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Old 01-10-2014, 08:53 AM   #7
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I never noticed that my A6 didn't idle smoothly until one day when I threw a hoodie in the passenger seat. I noticed at stoplights that edges of it would vibrate.
I can't feel it or hear it, but if you have something that moves easily, you can see it.
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Old 01-10-2014, 09:14 AM   #8
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A somewhat related discussion on a VW blog:
http://www.luxury4play.com/automotiv...al-engine.html
A bit of history: I am 72 and I remember many years ago when (primarily Japanese) cars started going FWD and having transverse engine packaging.
One of the advantages was economy of assembly and a resulting negative was difficulty in repair as the engine bay became jammed with engine, transmission, everything all in a smaller space. Prior to that most straight fours had huge amounts of space around the engine itself and the tranny was well back almost under the front of the cabin Ė easy to work on.
As is pointed out in the link I provided, there are torsion forces generated as the engine accelerates and decelerates. When the engine and tranny are longitudinally oriented (front to rear) as the engine torques, it shakes (for lack of a better word) from left to right, sort of. The force of this torsion-ing is spread out over the width of the front sub frame Ė limited to perhaps 60Ē to 75Ē. When the engine/tranny are transversely mounted (side to side) the same torsion forces are spread out over the entire front to rear length of the car. With all that steel to absorb the torsion/torqueing/twisting power, so less is felt in the driverís seat.
I recall my brother had a 1967 GTO stick shift. When in neutral and gunning the engine the entire car would lift an inch or two on one side, then settle and repeat as he played with the throttle. The torsion forces were that powerful. With a lot of today's cars with transverse engines, even the powerful ones, blipping the gas at idle does not make the car move like that because the forces are being absorbed and dissipated over the longer front to rear dimension. Anyway, that is my two cents. That's my stroy and I'm sticking to it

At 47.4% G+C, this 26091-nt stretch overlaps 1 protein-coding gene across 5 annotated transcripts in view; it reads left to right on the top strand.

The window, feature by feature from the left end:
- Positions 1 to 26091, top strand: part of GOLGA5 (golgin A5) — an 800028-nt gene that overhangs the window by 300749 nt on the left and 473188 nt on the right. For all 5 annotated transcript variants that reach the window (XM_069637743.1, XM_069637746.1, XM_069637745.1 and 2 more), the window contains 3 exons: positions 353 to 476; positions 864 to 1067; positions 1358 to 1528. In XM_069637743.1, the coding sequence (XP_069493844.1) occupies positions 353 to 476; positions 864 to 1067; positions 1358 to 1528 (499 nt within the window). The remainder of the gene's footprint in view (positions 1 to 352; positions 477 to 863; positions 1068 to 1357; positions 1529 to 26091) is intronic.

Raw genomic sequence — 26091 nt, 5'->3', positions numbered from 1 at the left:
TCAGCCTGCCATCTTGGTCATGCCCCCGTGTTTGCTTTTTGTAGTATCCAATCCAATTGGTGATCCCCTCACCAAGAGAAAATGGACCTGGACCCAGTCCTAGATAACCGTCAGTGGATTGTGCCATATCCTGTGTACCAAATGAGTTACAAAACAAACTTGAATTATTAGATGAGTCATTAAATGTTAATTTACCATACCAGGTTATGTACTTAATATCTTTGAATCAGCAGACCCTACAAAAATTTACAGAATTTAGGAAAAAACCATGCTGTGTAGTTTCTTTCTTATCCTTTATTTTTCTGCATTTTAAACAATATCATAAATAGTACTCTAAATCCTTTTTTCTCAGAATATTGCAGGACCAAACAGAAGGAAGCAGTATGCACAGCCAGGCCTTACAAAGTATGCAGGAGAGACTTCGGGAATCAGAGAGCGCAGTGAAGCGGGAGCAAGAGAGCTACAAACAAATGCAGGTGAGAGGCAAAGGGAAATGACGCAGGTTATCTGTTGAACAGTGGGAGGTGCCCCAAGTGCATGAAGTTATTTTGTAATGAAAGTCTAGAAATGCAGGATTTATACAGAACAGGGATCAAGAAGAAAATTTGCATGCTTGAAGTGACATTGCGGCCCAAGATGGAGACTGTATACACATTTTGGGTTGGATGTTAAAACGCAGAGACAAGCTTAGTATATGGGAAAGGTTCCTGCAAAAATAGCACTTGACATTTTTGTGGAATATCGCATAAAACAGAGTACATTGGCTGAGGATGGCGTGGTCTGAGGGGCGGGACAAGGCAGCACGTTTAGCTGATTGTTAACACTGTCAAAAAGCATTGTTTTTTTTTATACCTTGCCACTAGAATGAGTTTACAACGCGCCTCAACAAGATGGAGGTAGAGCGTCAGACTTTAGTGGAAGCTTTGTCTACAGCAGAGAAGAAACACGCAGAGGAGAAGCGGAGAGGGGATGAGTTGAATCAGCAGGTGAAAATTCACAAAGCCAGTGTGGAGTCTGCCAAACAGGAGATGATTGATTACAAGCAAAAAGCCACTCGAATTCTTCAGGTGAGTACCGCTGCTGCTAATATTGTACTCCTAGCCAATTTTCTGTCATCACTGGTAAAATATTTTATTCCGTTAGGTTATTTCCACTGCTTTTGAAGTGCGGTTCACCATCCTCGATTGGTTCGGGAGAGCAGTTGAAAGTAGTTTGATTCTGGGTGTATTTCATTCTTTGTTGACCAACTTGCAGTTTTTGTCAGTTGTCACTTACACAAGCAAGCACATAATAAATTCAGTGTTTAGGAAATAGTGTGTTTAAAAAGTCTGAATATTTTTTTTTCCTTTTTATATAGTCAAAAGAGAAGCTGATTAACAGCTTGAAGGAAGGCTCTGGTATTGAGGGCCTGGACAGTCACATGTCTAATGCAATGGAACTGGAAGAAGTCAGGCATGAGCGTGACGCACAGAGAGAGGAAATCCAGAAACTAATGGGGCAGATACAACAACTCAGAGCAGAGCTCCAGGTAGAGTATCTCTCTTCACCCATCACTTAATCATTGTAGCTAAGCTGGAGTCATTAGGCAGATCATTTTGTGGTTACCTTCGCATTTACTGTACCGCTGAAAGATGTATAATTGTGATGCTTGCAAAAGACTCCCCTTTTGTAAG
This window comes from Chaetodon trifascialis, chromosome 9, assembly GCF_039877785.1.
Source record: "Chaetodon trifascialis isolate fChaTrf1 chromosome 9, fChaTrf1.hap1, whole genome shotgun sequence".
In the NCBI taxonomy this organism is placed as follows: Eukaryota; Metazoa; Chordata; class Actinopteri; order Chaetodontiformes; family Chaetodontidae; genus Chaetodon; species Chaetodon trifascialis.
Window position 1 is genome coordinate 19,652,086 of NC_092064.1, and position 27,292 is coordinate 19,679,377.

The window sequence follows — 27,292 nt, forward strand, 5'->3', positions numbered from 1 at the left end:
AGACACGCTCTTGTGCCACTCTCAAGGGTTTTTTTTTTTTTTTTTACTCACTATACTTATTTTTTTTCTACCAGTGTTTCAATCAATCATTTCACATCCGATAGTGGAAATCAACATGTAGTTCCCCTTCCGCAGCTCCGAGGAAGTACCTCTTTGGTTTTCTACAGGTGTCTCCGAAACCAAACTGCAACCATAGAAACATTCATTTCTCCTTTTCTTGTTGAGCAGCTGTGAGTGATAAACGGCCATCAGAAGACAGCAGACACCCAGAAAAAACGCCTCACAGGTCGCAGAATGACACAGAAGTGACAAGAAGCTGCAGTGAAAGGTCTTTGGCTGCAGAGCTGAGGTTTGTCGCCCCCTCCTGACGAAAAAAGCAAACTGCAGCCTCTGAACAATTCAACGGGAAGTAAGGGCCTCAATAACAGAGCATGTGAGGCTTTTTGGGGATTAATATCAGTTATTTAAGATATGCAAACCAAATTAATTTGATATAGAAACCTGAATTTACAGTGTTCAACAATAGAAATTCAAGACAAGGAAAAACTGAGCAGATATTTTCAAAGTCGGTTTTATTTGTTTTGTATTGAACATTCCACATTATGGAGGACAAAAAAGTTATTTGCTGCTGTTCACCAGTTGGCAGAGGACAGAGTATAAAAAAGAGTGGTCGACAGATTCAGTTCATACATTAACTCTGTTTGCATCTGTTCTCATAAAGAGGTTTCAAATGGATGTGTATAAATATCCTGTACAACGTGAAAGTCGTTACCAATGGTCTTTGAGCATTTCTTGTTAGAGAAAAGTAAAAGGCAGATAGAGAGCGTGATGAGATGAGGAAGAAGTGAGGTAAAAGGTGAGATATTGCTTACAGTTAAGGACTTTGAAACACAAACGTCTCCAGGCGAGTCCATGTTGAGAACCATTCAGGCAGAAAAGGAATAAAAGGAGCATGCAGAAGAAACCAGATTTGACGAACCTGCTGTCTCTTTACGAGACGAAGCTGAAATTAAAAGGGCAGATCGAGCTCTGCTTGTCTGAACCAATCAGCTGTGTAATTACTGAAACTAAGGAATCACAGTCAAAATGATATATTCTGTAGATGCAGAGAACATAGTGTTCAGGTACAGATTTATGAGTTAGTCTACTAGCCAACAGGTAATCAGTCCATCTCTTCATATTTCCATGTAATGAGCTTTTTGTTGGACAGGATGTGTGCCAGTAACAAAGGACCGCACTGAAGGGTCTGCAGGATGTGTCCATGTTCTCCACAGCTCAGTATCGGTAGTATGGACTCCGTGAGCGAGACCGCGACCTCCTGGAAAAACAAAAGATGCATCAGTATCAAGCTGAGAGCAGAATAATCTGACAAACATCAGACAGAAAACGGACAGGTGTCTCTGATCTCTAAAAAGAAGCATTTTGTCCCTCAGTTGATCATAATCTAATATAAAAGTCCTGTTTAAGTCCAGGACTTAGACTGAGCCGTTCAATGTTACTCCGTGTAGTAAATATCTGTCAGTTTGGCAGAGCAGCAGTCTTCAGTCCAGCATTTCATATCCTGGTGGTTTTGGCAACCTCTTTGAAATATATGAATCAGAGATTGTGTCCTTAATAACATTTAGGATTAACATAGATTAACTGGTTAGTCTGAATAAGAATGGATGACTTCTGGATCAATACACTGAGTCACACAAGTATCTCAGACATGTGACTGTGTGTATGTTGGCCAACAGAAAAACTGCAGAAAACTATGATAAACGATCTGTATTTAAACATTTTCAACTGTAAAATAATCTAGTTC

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Old 01-10-2014, 09:29 AM   #9
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Perhaps it would be better to get back to Quattro-Cause-Nose Heavy topic.

Would that be safe to say that most Quattro Audis are built on front wheel drive platform therefore understeer/nose heavy characteristics are inevitable regardless of giving Quattro drivetrain 60/40 torque distribution where 60% sent to rear and 40% to front, respectively?

BMW builds 5 series on rear wheel drive platform and giving it all wheel drive powertrain does not necessary make it nose heavy, now does it?
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Old 01-10-2014, 09:31 AM   #10
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Actually, I had a Jetta TDI and it had gobs of torque. However, on the highway, it had a rocking chair effect because of the transverse mount. Essentially, on long drives, you'd get sleepy because the torque would rock the car fore and aft, like a rocking chair. Torque steer was minimal because of the e-diff, but there was some definite squat and dive going on thanks to the transverse engine.

Also, the direction of the pistons and rotation of the flywheel in a transverse would be smoother, but there are some very smooth BMW engines out there. When I compared the A6 to the E-class and 5-series, I got a definite hint that Audi was letting the engine introduce itself into the cabin as a way to make the car sportier. I know that ever since Lexus came out, BMW and MB have worked harder to isolate the engine from the rest of the car, essentially creating tombs. This must explain why BMW now pipes in engine noise through the stereo system on the M5. This is where the A6 comes across to me as honest... in the 90's, a 7-series had some vibrations but the 3.5L inline 6 was mighty smooth. That slight engine creep into the cabin was the sporting credentials the BMW's used to have - and now Audi has it. Strictly my opinion, of course, but definitely fact because I say so
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Old 01-10-2014, 09:31 AM